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Rubber tapping is the harvesting of the sap of rubber trees, particularly one species that originates in South America, Hevea brasiliensis. The sap of rubber trees contains a very high concentration of latex which is used to make rubber. Rubber tapping is still carried out in much the same way it has been for centuries. Most of the world's production of natural rubber comes from Southeast Asia, from plantations of trees descended from those originally transplanted from the rain forests of South America.
The rubber tree produces a white milky sap, rich in latex, which forms raw rubber when it coagulates. The sap is collected from the trees in such a way that it allows the tree to continue to grow, making rubber a renewable resource. Rubber tree plantations are also considered less ecologically damaging than some other types of agricultural enterprises in rain forests. Rubber trees also typically harbor many kinds of birds and coexist with other plants and trees, partially incorporating themselves into the ecosystem rather than totally supplanting it.
Workers on rubber tree plantations use a special knife to cut a thin strip from the outer bark of the rubber tree in such a way that it slopes downward at approximately a 45 degree angle as it goes about half way around the trunk. This cut causes the tree to ooze the latex rich sap and also acts as a channel for it to flow downward where a cup, bag, or other container is placed to catch the sap. The cuts are made each night or in the early morning hours before dawn, which increases the yield from each cut as the tree begins to heal the wound quickly. The flow of sap typically tapers off and ceases before the end of the day.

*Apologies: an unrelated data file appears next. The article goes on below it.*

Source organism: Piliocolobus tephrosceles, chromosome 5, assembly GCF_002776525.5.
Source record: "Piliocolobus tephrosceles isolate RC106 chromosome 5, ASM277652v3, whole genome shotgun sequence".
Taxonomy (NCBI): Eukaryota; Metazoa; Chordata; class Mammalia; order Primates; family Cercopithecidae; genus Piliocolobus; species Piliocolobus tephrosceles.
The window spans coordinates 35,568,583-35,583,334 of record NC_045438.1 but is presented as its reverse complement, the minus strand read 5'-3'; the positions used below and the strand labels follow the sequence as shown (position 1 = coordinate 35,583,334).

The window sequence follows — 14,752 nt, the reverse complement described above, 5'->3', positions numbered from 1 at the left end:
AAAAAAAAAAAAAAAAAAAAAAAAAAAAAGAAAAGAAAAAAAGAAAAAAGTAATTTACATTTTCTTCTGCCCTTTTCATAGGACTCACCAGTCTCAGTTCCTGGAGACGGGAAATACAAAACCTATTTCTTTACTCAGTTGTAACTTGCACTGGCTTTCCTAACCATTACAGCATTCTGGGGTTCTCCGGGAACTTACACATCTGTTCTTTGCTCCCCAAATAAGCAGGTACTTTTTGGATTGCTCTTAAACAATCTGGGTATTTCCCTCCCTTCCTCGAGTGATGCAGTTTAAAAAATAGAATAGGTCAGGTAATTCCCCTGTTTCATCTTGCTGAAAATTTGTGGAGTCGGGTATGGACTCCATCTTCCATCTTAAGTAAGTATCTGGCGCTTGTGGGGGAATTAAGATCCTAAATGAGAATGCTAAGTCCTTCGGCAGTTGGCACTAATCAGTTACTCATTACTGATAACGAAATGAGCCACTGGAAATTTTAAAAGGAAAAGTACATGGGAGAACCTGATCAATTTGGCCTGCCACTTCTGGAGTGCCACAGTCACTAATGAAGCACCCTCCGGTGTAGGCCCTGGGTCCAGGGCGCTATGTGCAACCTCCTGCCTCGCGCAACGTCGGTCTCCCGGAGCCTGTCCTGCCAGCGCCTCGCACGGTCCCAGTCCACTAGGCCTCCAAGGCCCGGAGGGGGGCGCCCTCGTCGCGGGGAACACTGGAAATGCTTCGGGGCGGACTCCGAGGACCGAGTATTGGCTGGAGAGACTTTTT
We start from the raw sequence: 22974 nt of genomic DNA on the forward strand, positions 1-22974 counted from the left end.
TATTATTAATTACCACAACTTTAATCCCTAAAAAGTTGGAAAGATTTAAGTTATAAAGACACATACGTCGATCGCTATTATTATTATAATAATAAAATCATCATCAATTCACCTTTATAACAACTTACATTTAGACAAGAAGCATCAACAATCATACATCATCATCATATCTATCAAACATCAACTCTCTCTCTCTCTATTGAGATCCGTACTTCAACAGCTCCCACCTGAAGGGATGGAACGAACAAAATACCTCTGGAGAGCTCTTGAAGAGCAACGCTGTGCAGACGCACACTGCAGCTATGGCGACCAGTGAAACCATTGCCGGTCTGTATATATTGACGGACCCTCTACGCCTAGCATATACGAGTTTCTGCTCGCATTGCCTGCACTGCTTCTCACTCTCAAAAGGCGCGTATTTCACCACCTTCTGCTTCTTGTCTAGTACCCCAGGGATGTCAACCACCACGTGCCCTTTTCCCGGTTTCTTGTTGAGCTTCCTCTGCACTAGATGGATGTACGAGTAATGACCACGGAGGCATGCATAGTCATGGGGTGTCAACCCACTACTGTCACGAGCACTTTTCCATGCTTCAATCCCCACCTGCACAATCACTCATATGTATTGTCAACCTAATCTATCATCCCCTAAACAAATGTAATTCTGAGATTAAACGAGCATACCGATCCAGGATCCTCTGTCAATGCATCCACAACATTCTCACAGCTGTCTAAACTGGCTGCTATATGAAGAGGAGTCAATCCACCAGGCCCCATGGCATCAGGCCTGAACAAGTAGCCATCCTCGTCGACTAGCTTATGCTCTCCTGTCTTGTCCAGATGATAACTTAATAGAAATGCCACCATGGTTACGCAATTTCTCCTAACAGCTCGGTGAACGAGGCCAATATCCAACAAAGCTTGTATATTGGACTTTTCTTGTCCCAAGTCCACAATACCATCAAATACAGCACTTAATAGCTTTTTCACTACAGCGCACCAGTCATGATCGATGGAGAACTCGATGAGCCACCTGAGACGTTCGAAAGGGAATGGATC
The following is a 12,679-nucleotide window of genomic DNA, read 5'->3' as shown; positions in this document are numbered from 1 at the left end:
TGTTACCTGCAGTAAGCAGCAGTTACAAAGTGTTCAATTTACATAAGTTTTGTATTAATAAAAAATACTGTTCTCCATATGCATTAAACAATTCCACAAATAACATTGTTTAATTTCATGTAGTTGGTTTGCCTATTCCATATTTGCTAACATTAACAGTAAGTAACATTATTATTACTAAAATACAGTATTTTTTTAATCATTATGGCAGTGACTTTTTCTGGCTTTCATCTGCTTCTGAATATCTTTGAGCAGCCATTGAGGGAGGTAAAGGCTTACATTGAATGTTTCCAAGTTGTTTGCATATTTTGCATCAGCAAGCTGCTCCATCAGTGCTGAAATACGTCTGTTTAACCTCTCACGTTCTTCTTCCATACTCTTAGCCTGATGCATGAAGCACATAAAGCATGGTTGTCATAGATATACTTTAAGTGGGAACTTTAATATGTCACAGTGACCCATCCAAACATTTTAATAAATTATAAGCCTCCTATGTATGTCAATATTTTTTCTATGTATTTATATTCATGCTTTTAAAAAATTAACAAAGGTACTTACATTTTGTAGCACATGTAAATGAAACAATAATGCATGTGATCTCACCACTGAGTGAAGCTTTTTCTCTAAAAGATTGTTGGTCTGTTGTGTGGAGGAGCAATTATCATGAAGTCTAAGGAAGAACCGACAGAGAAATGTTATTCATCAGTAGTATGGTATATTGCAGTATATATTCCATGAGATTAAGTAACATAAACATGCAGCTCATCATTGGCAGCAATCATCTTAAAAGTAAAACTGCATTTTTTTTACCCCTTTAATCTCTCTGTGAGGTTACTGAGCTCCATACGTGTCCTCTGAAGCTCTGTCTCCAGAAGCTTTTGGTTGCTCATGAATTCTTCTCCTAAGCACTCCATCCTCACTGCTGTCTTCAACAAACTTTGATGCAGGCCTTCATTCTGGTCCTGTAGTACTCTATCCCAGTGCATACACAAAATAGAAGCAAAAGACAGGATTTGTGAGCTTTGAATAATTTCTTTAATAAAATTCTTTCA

The following day, a cut is made along the same line as the cut from the previous day. This maximizes the yield and useful lifetime of a particular tree. After one side of a tree has been used for harvesting the rubber sap for a certain amount of time, that side of the tree is left to heal and the other side of the tree is used. By alternating areas of the trunk on opposite sides of the tree, called panels, a skilled rubber tapper may keep a particular tree productive for years at a time.
While much rubber tapping is still carried out in this labor intensive and primitive way, especially on small plantations owned by families or individuals, on many larger plantations, the rubber tapping process is much more reliant on machinery and technology to reduce labor and increase production. The basic idea behind rubber tapping has not changed, however. It continues to be the basis for the production of all natural rubber, which is still in great demand worldwide, even with the invention of synthetic rubber compounds and other alternatives.
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